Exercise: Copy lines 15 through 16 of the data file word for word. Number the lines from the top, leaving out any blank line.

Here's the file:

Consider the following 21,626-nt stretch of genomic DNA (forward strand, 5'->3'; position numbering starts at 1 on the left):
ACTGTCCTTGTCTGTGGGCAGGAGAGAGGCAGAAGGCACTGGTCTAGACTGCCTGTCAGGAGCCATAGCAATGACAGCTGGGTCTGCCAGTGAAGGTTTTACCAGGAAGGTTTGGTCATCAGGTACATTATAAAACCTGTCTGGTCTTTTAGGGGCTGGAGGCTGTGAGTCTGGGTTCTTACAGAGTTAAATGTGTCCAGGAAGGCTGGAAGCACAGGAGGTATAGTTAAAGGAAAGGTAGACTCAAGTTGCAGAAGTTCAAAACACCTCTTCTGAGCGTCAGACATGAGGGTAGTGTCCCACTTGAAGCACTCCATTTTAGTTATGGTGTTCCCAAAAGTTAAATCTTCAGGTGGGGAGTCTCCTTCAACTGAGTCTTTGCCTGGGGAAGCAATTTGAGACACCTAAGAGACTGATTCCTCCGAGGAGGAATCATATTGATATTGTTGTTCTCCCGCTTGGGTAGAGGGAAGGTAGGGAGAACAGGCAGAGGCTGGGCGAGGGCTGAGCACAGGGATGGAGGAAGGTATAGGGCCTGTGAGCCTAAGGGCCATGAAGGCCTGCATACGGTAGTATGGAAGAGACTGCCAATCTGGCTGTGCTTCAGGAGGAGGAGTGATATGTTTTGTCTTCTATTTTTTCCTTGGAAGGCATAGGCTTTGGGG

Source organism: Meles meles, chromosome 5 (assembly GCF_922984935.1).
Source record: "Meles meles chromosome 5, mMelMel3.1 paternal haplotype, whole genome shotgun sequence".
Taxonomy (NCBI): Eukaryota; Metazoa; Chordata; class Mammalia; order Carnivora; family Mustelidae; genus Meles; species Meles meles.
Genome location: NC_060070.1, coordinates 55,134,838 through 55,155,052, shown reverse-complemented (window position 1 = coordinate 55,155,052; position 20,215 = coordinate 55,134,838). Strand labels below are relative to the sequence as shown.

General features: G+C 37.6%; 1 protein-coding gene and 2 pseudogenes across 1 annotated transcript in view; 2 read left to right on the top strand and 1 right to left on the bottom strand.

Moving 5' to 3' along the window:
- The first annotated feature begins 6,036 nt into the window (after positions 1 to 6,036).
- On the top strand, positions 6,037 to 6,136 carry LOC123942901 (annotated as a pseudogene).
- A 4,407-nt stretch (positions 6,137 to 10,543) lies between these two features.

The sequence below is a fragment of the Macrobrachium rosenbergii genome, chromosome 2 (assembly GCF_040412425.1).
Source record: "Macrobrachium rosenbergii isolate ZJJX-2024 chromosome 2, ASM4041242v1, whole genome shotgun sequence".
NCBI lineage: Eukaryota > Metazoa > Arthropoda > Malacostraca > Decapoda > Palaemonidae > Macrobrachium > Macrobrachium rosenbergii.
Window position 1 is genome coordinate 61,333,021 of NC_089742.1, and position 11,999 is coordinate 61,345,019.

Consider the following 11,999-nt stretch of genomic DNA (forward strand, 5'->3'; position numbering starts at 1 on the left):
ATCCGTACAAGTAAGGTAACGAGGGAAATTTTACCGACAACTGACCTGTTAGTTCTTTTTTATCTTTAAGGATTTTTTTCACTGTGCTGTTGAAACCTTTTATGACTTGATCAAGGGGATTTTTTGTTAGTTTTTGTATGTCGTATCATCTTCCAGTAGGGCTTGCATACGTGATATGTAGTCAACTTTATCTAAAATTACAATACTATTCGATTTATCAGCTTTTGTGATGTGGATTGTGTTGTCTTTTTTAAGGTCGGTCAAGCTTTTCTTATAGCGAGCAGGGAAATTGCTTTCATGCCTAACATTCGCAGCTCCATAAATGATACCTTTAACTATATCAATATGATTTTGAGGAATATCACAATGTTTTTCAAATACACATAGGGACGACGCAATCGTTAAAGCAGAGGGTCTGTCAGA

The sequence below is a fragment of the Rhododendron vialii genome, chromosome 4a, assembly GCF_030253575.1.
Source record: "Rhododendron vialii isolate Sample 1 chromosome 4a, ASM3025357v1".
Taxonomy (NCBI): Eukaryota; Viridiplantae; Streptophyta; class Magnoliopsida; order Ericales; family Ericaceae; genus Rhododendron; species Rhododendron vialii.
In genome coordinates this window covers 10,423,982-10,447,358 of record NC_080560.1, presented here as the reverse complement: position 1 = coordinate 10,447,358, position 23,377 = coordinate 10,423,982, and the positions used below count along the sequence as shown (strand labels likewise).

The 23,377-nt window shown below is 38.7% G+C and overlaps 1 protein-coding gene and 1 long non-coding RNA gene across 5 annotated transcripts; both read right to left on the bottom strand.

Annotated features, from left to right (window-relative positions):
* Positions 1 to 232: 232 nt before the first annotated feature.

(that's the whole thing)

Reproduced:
Window position 1 is genome coordinate 61,333,021 of NC_089742.1, and position 11,999 is coordinate 61,345,019.

Consider the following 11,999-nt stretch of genomic DNA (forward strand, 5'->3'; position numbering starts at 1 on the left):